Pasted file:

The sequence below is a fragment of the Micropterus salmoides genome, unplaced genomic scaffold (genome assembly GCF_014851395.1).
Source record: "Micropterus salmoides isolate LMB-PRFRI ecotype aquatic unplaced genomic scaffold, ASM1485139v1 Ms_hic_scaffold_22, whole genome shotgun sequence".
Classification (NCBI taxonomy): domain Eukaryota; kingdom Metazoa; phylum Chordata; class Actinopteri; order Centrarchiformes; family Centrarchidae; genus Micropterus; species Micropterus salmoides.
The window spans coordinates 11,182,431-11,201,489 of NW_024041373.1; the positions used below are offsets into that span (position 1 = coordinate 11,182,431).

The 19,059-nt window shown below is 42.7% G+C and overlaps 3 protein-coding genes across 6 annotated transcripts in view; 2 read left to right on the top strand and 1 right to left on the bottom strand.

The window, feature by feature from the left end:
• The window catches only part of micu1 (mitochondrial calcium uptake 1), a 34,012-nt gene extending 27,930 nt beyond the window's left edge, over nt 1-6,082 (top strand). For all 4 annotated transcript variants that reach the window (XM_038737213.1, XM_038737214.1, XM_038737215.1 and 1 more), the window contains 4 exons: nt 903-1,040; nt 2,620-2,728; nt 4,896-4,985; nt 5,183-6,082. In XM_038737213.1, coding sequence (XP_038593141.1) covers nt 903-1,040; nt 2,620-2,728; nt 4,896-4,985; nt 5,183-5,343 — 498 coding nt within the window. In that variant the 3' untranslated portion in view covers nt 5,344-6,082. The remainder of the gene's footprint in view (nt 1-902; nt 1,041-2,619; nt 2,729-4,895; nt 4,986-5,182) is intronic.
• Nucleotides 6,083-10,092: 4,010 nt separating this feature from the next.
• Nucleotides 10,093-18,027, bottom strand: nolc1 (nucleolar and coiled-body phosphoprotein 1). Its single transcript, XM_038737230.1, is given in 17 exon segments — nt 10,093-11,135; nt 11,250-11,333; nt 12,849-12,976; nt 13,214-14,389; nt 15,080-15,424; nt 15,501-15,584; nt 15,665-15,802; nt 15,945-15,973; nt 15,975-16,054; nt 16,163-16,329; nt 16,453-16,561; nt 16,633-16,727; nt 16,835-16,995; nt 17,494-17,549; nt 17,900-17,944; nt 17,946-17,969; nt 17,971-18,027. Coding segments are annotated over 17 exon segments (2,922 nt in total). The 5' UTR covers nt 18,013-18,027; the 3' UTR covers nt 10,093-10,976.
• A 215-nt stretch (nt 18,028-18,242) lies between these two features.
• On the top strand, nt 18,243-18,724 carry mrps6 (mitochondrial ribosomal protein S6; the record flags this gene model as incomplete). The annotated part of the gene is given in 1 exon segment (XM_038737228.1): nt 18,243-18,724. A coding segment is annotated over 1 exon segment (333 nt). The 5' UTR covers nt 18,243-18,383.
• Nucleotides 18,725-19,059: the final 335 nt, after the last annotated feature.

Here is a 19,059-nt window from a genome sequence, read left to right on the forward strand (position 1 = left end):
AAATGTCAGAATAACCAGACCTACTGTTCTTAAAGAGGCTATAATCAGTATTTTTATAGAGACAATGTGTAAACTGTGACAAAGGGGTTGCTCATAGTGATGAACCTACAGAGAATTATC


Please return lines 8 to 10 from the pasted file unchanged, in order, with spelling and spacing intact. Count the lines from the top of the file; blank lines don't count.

• Nucleotides 6,083-10,092: 4,010 nt separating this feature from the next.
• Nucleotides 10,093-18,027, bottom strand: nolc1 (nucleolar and coiled-body phosphoprotein 1). Its single transcript, XM_038737230.1, is given in 17 exon segments — nt 10,093-11,135; nt 11,250-11,333; nt 12,849-12,976; nt 13,214-14,389; nt 15,080-15,424; nt 15,501-15,584; nt 15,665-15,802; nt 15,945-15,973; nt 15,975-16,054; nt 16,163-16,329; nt 16,453-16,561; nt 16,633-16,727; nt 16,835-16,995; nt 17,494-17,549; nt 17,900-17,944; nt 17,946-17,969; nt 17,971-18,027. Coding segments are annotated over 17 exon segments (2,922 nt in total). The 5' UTR covers nt 18,013-18,027; the 3' UTR covers nt 10,093-10,976.
• A 215-nt stretch (nt 18,028-18,242) lies between these two features.